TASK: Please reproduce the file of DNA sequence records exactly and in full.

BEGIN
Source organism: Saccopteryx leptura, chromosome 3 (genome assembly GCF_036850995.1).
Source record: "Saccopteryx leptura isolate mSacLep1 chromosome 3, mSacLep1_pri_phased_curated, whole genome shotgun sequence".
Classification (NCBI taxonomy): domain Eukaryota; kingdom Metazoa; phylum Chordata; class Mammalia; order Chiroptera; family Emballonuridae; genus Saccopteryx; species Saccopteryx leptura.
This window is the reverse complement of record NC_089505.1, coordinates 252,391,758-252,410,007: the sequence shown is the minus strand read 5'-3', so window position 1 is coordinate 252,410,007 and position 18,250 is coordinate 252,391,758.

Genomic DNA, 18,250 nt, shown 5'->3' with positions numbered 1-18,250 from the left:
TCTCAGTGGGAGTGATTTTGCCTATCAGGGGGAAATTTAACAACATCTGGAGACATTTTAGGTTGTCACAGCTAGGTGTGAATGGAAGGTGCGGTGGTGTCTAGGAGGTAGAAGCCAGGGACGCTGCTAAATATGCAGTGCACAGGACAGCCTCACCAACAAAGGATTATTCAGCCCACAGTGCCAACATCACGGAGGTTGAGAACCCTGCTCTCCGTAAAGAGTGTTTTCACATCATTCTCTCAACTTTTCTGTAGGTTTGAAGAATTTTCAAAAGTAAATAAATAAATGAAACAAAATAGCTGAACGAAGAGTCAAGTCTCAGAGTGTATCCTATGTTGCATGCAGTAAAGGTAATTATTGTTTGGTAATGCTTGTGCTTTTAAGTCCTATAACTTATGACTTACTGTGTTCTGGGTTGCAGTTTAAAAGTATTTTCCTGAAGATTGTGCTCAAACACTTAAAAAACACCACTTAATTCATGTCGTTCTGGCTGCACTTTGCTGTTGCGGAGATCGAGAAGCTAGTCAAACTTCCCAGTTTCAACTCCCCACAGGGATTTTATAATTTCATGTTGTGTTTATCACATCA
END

Source organism: Saccopteryx leptura, chromosome 3 (genome assembly GCF_036850995.1).
Source record: "Saccopteryx leptura isolate mSacLep1 chromosome 3, mSacLep1_pri_phased_curated, whole genome shotgun sequence".
Classification (NCBI taxonomy): domain Eukaryota; kingdom Metazoa; phylum Chordata; class Mammalia; order Chiroptera; family Emballonuridae; genus Saccopteryx; species Saccopteryx leptura.
This window is the reverse complement of record NC_089505.1, coordinates 252,391,758-252,410,007: the sequence shown is the minus strand read 5'-3', so window position 1 is coordinate 252,410,007 and position 18,250 is coordinate 252,391,758.

Genomic DNA, 18,250 nt, shown 5'->3' with positions numbered 1-18,250 from the left:
TCTCAGTGGGAGTGATTTTGCCTATCAGGGGGAAATTTAACAACATCTGGAGACATTTTAGGTTGTCACAGCTAGGTGTGAATGGAAGGTGCGGTGGTGTCTAGGAGGTAGAAGCCAGGGACGCTGCTAAATATGCAGTGCACAGGACAGCCTCACCAACAAAGGATTATTCAGCCCACAGTGCCAACATCACGGAGGTTGAGAACCCTGCTCTCCGTAAAGAGTGTTTTCACATCATTCTCTCAACTTTTCTGTAGGTTTGAAGAATTTTCAAAAGTAAATAAATAAATGAAACAAAATAGCTGAACGAAGAGTCAAGTCTCAGAGTGTATCCTATGTTGCATGCAGTAAAGGTAATTATTGTTTGGTAATGCTTGTGCTTTTAAGTCCTATAACTTATGACTTACTGTGTTCTGGGTTGCAGTTTAAAAGTATTTTCCTGAAGATTGTGCTCAAACACTTAAAAAACACCACTTAATTCATGTCGTTCTGGCTGCACTTTGCTGTTGCGGAGATCGAGAAGCTAGTCAAACTTCCCAGTTTCAACTCCCCACAGGGATTTTATAATTTCATGTTGTGTTTATCACATCA